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Originally posted by pai mei
Life is not about "safety". It's about "play".
When Yamamoto Gorozaemon went to the priest Tetsugyu in Edo wanting to hear something about Buddhism, Tetsugyo said,
"Buddhism gets rid of the discriminating mind. It is nothing more than this."
Once a group of ten blind masseuses were traveling together in the mountains, and when they began to pass along the top of a precipice, they all became very cautious, their legs shook, and they were in general struck with terror. Just then the leading man stumbled and fell of the cliff. Those that were left all wailed, "Ahh, ahh I How piteous!" But the masseuse who had fallen veiled up from below, "Don't be afraid. Although I fell, it was nothing. I am now rather at ease. Before falling I kept thinking 'What will I do if I fall?' and there was no end to my anxiety. But now I've settled down. If the rest of you want to be at ease, fall quickly!''
...we identify happiness with the maximum possible insulation from danger, dirt, and discomfort. But of course, this insulation cuts us off even further from the world and, so, exacerbates the separation that is the actual source of the pain.
A saying goes, "Seek not to cover the world in leather—just wear shoes." It is a spiritual cliché that happiness is not to be found by engineering the world so that everything goes your way: such happiness is transient, doomed. But that's the way we act, culturally and individually, much of the time. Someday, everything will be perfect and we'll be able to relax and be happy forever."
To say one should "Follow their heart" evokes romantic notions of meaning and clarity as if the solution to our distressing lives is revealed by simply living by what our heart wants. And this is all well and good as long as heart wants what is good.
But I don't see the heart as a kind master. It lies, wanders, distracts, deludes, blinds, hungers... It too must be bridled otherwise these passions would rule and toss us this way and that. We'd be nothing more than large children. Children, too, live by their heart and have you ever wondered why we never need to teach them to be selfish, violent or deceptive?
Originally posted by monkcaw
Even with the millions of lives that have come and gone through the ages the one thing that doesn't change is the condition of the human heart. And even though a tribe doesn't have a word for "want" I assure you they want nonetheless.
Those who haven't been exposed to the hypocrisies of a "civilized" education react to things naturally, as they happen. It is in the here and now that they are either happy or unhappy, joyful or sad, interested or indifferent. The superiority of pure Indians like these Guajiros was striking. They could outdo us in everything: when they adopted someone, everything they had belonged to him; and when anyone showed them the least attention, they were profoundly moved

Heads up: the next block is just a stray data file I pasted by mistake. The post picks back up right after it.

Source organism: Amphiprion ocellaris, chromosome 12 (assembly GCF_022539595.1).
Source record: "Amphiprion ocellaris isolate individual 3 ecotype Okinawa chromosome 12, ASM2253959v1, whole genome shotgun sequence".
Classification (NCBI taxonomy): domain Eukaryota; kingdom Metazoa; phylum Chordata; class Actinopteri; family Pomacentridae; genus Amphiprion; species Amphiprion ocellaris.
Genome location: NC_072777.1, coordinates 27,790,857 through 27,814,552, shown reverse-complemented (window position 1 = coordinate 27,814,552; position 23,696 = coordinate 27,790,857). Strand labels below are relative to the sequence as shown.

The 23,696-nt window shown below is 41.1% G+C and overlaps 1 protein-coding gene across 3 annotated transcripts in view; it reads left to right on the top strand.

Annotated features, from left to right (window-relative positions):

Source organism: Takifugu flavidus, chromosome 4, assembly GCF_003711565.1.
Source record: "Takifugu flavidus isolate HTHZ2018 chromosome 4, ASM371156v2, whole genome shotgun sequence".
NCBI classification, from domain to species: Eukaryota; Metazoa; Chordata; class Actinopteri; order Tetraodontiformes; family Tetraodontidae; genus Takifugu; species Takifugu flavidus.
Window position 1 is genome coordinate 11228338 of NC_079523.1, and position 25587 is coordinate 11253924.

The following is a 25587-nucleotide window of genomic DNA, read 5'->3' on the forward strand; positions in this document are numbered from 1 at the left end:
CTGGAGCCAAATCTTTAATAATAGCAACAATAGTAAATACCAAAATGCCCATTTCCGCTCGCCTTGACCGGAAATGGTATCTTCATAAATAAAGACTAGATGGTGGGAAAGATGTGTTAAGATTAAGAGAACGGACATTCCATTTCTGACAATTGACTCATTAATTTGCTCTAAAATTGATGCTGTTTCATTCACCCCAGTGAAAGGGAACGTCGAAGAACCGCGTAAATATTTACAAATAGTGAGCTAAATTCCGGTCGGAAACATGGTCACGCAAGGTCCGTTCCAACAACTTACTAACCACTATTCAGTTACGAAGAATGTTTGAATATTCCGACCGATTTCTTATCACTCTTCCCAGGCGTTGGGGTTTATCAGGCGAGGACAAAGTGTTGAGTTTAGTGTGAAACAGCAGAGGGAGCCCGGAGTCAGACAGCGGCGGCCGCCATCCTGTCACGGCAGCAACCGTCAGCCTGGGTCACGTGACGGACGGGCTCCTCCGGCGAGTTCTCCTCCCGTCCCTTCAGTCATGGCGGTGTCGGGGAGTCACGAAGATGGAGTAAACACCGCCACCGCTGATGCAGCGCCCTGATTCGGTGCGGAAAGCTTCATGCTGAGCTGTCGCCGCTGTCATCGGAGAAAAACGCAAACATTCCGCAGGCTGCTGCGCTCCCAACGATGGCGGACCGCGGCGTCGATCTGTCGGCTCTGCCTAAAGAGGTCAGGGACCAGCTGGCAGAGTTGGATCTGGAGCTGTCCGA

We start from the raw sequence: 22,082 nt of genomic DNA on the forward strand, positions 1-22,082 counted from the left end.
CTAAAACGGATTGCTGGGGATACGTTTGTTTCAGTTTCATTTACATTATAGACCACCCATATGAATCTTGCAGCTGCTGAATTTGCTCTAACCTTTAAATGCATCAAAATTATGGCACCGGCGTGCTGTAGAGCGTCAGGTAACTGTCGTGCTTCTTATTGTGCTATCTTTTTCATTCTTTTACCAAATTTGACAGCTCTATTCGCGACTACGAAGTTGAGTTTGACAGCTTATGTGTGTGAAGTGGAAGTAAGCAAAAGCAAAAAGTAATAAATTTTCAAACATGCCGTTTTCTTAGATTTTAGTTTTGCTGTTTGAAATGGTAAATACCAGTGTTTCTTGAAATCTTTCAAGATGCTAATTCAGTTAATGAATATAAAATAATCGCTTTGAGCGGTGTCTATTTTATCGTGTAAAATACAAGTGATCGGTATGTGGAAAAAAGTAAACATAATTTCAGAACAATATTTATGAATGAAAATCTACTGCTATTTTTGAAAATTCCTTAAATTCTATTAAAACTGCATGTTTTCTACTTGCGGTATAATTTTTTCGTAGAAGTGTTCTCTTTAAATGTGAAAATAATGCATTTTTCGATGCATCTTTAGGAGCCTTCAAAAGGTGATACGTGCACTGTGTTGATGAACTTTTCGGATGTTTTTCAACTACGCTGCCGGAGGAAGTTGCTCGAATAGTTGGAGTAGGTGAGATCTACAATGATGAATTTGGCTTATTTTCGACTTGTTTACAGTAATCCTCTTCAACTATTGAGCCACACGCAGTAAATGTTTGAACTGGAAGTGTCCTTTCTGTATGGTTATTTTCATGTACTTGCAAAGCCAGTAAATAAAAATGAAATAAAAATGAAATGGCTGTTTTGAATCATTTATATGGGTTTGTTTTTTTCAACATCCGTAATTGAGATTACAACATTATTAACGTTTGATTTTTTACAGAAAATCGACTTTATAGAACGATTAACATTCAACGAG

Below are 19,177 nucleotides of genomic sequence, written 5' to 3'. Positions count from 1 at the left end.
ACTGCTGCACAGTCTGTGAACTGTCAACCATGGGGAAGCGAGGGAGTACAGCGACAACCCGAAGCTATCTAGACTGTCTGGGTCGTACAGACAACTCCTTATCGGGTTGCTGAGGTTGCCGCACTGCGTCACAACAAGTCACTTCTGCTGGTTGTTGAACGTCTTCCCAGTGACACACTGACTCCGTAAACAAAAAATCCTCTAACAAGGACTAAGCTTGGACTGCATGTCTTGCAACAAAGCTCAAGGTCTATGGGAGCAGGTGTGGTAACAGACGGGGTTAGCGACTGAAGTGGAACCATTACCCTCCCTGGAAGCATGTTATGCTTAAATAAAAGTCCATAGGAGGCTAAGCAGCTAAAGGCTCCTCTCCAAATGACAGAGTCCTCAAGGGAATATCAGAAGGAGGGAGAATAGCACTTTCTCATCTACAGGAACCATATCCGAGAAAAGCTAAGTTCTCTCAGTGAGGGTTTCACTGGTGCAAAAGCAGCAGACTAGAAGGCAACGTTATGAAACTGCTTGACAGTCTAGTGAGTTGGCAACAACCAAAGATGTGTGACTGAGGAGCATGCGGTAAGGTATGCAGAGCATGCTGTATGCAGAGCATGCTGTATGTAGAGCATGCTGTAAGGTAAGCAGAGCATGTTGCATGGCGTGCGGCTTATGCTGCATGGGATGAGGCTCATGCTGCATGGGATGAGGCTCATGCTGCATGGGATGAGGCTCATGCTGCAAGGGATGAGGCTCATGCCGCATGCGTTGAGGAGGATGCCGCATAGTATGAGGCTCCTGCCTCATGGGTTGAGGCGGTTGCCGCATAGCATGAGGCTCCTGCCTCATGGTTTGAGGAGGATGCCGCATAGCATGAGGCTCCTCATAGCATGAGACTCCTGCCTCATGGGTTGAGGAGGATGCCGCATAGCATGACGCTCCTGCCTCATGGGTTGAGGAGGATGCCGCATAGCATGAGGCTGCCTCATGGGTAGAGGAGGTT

The managers of Gulag's islands tell us that the swimmers, crawlers, walkers and fliers spent their lives working in order to eat.
These managers are broadcasting their news too soon. The varied beings haven't all been exterminated yet. You, reader, have only to mingle with them, or just watch them from a distance, to see that their waking lives are filled with dances, games and feasts. Even the hunt, the stalking and feigning and leaping, is not what we call Work, but what we call Fun. The only beings who work are the inmates of Gulag's islands, the zeks.
The zek's ancestors did less work than a corporation owner. They didn't know what work was. They lived in a condition J.J. Rousseau called "the state of nature." Rousseau's term should be brought back into common use. It grates on the nerves of those who, in R. Vaneigem's words, carry cadavers in their mouths. It makes the armor visible. Say "the state of nature" and you'll see the cadavers peer out.
Insist that "freedom" and "the state of nature" are synonyms, and the cadavers will try to bite you. The tame, the domesticated, try to monopolize the word freedom; they'd like to apply it to their own condition. They apply the word "wild" to the free. But it is another public secret that the tame, the domesticated, occasionally become wild but are never free so long as they remain in their pens.
The False Self
We have internalized our masters, which is a well-known psychological response to trauma.
If one thinks with one's heart, should one therefore love with one's head?
Some tribes do not know the meaning of the word "unhappy" or "depressed". They live in the moment and are as happy as they can be.
Originally posted by wylekat
I think I'd die from shock if I ever had someone actually show me love. The truly horrifying thing is... I HAVE shown actual love- and I was met with scorn, laughter, and all out refusal. Those times are past, and I am a much more hardened person for it.
Originally posted by mckyle
Originally posted by maria_stardust
Honestly, if there's anything this world needs more of, it's empathy.
Maria, you hit it right on the head!
A star for you and a flag if I could